Higher Education: Is Going to University a Want or a Need?

NEO WEI TING explores the debate on whether a university degree is necessary in this day and age.



Neo Wei Ting
Events Manager

Hype Issue #59

Published on
June 14, 2024

As I approach my final months in Polytechnic, the question of “what’s next?” is constantly on my mind. The most appealing option is, of course, the most common: furthering my studies at university. However, as I inch closer to graduation, I start to wonder if I should spend another three to four years of my life watching lectures and completing assignments to get a degree. If you’re just like me; unsure about how to reply when someone asks about your path post-graduation, read on. In this article, I’ll be covering the various considerations surrounding the pursuit of a university degree.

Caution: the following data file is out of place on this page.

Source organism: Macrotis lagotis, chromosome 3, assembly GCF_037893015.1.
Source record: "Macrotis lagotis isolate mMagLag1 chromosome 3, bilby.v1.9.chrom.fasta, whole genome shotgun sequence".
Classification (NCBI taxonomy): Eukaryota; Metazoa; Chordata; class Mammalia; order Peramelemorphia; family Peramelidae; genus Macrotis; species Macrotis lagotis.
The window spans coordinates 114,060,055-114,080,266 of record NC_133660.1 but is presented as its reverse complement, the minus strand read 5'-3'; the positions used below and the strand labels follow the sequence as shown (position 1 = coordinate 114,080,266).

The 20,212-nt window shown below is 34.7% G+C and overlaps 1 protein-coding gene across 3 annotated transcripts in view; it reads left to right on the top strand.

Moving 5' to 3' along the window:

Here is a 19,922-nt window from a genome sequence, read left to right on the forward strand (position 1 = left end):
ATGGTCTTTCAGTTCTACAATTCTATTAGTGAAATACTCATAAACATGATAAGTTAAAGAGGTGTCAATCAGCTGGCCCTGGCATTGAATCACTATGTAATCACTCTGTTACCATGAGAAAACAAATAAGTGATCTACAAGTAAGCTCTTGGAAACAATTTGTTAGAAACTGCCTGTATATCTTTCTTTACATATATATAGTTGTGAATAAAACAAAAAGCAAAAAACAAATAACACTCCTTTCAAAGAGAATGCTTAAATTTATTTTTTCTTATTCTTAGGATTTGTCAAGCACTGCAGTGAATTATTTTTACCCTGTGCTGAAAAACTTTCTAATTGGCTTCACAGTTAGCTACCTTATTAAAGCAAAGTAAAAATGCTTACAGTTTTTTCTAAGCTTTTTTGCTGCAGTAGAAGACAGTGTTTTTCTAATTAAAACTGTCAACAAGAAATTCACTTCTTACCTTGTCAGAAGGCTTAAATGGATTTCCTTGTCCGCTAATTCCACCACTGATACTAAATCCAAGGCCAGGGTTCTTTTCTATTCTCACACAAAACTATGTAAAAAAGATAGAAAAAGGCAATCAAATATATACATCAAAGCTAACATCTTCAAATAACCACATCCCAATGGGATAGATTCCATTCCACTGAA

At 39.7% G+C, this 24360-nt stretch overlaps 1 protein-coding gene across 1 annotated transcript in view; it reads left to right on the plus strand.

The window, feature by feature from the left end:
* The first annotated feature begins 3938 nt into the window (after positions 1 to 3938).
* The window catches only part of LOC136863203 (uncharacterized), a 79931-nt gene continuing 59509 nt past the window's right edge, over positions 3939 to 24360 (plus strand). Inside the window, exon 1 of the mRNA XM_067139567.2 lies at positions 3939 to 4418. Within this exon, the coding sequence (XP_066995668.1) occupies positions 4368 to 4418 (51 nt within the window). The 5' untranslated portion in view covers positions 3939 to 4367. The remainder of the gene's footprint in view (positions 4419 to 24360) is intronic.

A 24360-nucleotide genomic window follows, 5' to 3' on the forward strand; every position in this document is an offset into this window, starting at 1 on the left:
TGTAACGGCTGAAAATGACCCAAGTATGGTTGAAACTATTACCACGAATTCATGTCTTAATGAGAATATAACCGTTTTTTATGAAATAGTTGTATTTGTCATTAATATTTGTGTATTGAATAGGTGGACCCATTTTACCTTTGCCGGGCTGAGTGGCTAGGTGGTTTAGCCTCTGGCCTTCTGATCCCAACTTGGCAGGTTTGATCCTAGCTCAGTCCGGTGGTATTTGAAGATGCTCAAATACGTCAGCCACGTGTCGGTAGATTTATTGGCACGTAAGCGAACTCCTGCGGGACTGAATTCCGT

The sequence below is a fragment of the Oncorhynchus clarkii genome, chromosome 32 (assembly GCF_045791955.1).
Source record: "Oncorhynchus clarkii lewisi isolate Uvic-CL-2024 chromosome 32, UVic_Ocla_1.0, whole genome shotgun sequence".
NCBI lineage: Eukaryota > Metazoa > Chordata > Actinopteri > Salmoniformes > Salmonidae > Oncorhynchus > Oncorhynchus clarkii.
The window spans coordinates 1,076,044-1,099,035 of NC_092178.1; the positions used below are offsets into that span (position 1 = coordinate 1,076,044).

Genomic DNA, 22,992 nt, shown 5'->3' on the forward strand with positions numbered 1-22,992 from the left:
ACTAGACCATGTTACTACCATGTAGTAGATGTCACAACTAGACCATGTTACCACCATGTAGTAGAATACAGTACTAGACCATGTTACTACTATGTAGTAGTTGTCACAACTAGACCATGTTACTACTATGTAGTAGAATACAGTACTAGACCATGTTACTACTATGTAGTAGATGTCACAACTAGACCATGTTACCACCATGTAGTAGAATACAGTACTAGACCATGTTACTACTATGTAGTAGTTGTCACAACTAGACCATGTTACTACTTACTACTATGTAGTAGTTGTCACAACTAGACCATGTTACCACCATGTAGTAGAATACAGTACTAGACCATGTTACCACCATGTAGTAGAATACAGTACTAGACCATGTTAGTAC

During an Education Forum held in Mar 2023, Minister of Education Mr.Chan Chun Sing urged Singaporeans to look beyond their grades and start focusing on skills development instead. He has also been a strong advocate for employers prioritising skills and competencies over academic qualifications when hiring. 

Despite this, many graduating students still believe obtaining a degree is a requirement, even though acquiring skill sets through work experience is equally important. According to The Straits Times, 38,000 tertiary graduates applied for places in local universities in 2022, and only 18,000 students were successfully placed. The remaining 52.6 per cent were left to either take a gap year, try again in the following years, or start work immediately.